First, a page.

The only fully-accessible house ever designed by famed architect Frank Lloyd Wright is headed for the auction block and now a group is trying to save it.

The Rockford, Ill. house designed by Wright in 1949 is fully accessible with switches, built-in desks and other features and furnishings designed to accommodate an individual in a wheelchair. What’s more, Wright worked to ensure that the beauty of the home could be appreciated from the viewpoint of someone who is seated.

The house was built at the request of Kenneth Laurent who experienced a spinal cord injury in World War II that left the lower half of his body paralyzed, according to officials at the Laurent House Foundation, an independent group that’s working to preserve the house.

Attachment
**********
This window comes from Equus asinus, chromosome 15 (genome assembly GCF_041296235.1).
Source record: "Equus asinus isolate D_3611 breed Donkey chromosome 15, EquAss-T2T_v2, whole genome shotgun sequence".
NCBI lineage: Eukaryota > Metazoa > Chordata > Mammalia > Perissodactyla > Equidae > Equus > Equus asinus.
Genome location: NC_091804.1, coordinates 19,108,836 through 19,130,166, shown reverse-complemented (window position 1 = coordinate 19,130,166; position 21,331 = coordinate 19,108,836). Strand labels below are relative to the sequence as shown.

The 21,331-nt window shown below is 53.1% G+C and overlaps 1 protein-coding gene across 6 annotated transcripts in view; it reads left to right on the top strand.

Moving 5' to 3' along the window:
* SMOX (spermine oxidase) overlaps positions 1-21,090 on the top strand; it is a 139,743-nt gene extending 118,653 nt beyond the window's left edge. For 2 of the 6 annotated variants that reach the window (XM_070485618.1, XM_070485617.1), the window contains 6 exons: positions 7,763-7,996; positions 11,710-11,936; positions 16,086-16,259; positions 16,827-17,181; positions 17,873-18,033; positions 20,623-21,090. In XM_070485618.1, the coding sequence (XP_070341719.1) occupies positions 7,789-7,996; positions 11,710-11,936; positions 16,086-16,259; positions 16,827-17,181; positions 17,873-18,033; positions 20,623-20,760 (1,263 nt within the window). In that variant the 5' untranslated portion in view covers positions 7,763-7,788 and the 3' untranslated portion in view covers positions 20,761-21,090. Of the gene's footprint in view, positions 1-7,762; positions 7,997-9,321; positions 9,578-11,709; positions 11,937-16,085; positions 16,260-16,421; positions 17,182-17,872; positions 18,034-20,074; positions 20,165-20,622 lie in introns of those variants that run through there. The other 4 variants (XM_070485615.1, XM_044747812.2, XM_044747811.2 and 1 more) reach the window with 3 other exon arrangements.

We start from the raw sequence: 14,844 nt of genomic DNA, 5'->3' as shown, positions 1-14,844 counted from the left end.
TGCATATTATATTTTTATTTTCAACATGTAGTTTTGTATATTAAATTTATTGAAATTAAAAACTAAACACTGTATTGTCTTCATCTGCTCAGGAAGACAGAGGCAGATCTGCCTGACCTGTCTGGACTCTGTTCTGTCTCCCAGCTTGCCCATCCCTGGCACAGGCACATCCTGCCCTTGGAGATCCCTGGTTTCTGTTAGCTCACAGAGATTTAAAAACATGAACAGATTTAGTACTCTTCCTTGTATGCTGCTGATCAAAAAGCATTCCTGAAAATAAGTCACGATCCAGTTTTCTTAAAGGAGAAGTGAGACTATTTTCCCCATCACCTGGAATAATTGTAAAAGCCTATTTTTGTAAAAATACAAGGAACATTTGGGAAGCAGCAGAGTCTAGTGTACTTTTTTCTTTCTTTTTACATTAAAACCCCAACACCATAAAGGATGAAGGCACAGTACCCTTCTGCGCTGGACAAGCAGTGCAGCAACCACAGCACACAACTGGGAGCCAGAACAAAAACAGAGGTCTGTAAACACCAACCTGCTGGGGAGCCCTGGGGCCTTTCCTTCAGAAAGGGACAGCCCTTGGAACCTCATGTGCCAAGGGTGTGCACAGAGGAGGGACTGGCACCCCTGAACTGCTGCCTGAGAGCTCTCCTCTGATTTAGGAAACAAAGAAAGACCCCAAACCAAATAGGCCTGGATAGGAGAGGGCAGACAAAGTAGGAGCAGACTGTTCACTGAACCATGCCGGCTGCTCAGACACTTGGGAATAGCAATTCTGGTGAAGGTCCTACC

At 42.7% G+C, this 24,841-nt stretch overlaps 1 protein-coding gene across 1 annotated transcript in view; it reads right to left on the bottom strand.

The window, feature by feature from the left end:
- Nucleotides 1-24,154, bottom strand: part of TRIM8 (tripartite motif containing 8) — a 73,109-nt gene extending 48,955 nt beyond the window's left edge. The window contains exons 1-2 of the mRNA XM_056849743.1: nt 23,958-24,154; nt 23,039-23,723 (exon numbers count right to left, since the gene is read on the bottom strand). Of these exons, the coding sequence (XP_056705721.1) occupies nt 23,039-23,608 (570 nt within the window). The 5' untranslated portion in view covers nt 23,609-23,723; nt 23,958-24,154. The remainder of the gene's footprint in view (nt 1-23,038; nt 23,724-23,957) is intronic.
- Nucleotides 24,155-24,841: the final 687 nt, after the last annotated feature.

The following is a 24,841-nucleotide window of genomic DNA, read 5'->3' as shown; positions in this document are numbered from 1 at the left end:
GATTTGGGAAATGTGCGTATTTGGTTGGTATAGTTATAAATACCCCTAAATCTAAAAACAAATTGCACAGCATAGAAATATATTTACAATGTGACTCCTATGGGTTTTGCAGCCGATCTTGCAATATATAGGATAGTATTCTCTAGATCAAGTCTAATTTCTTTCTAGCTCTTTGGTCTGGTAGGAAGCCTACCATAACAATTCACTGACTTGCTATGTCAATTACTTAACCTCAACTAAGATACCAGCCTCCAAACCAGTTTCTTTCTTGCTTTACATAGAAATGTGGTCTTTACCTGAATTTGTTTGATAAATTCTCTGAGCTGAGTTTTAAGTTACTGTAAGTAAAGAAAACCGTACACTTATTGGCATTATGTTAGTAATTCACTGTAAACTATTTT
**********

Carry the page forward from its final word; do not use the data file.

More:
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Laurent and his wife, Phyllis, have lived in the home since its completion in 1952 — nearly 40 years before the passage of the Americans with Disabilities Act set the bar for accessibility. But the couple now plan to move to an assisted living facility and are looking to sell. Without a buyer, however, the house appears headed for the auction block on Dec. 15.

Local conservationists with the Laurent House Foundation are hoping to save the historic home. They are working to raise the estimated $500,000 to $700,000 needed to buy the house in hopes of turning it into a museum.